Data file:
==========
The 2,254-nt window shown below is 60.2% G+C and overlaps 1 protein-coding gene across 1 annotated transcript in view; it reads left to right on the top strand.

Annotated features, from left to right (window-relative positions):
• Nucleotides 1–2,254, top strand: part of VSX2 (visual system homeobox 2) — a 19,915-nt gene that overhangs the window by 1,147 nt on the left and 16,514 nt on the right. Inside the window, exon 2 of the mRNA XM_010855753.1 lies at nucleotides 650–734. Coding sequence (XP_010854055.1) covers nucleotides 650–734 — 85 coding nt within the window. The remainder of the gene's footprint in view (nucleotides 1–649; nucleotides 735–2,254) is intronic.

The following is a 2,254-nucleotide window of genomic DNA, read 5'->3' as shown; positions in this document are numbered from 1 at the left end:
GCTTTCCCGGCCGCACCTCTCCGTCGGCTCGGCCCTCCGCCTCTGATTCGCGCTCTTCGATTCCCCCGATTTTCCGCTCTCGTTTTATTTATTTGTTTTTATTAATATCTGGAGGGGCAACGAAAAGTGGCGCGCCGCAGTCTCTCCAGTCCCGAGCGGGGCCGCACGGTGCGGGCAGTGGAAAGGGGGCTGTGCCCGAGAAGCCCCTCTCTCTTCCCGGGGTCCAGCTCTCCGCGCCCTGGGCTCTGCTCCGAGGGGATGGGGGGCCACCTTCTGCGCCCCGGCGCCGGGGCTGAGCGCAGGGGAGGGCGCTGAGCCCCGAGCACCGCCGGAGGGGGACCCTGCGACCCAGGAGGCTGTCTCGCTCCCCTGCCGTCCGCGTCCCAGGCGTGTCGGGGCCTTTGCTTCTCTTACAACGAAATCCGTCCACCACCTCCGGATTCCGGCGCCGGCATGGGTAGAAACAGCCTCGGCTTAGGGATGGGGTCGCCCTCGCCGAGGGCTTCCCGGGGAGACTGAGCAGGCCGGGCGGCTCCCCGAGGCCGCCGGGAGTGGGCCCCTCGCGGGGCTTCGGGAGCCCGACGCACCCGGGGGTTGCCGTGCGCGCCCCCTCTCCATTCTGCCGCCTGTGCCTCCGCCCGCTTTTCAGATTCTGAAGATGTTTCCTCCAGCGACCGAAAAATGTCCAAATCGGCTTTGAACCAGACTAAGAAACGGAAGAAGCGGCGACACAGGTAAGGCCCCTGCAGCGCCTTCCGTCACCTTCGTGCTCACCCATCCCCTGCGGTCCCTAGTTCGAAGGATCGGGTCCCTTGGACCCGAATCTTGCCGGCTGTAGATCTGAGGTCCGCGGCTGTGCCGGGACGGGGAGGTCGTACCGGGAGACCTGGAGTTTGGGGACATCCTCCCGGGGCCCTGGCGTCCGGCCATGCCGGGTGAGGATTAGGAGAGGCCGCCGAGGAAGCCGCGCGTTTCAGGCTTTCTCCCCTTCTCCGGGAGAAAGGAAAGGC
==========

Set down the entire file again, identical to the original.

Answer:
The 2,254-nt window shown below is 60.2% G+C and overlaps 1 protein-coding gene across 1 annotated transcript in view; it reads left to right on the top strand.

Annotated features, from left to right (window-relative positions):
• Nucleotides 1–2,254, top strand: part of VSX2 (visual system homeobox 2) — a 19,915-nt gene that overhangs the window by 1,147 nt on the left and 16,514 nt on the right. Inside the window, exon 2 of the mRNA XM_010855753.1 lies at nucleotides 650–734. Coding sequence (XP_010854055.1) covers nucleotides 650–734 — 85 coding nt within the window. The remainder of the gene's footprint in view (nucleotides 1–649; nucleotides 735–2,254) is intronic.

The following is a 2,254-nucleotide window of genomic DNA, read 5'->3' as shown; positions in this document are numbered from 1 at the left end:
GCTTTCCCGGCCGCACCTCTCCGTCGGCTCGGCCCTCCGCCTCTGATTCGCGCTCTTCGATTCCCCCGATTTTCCGCTCTCGTTTTATTTATTTGTTTTTATTAATATCTGGAGGGGCAACGAAAAGTGGCGCGCCGCAGTCTCTCCAGTCCCGAGCGGGGCCGCACGGTGCGGGCAGTGGAAAGGGGGCTGTGCCCGAGAAGCCCCTCTCTCTTCCCGGGGTCCAGCTCTCCGCGCCCTGGGCTCTGCTCCGAGGGGATGGGGGGCCACCTTCTGCGCCCCGGCGCCGGGGCTGAGCGCAGGGGAGGGCGCTGAGCCCCGAGCACCGCCGGAGGGGGACCCTGCGACCCAGGAGGCTGTCTCGCTCCCCTGCCGTCCGCGTCCCAGGCGTGTCGGGGCCTTTGCTTCTCTTACAACGAAATCCGTCCACCACCTCCGGATTCCGGCGCCGGCATGGGTAGAAACAGCCTCGGCTTAGGGATGGGGTCGCCCTCGCCGAGGGCTTCCCGGGGAGACTGAGCAGGCCGGGCGGCTCCCCGAGGCCGCCGGGAGTGGGCCCCTCGCGGGGCTTCGGGAGCCCGACGCACCCGGGGGTTGCCGTGCGCGCCCCCTCTCCATTCTGCCGCCTGTGCCTCCGCCCGCTTTTCAGATTCTGAAGATGTTTCCTCCAGCGACCGAAAAATGTCCAAATCGGCTTTGAACCAGACTAAGAAACGGAAGAAGCGGCGACACAGGTAAGGCCCCTGCAGCGCCTTCCGTCACCTTCGTGCTCACCCATCCCCTGCGGTCCCTAGTTCGAAGGATCGGGTCCCTTGGACCCGAATCTTGCCGGCTGTAGATCTGAGGTCCGCGGCTGTGCCGGGACGGGGAGGTCGTACCGGGAGACCTGGAGTTTGGGGACATCCTCCCGGGGCCCTGGCGTCCGGCCATGCCGGGTGAGGATTAGGAGAGGCCGCCGAGGAAGCCGCGCGTTTCAGGCTTTCTCCCCTTCTCCGGGAGAAAGGAAAGGC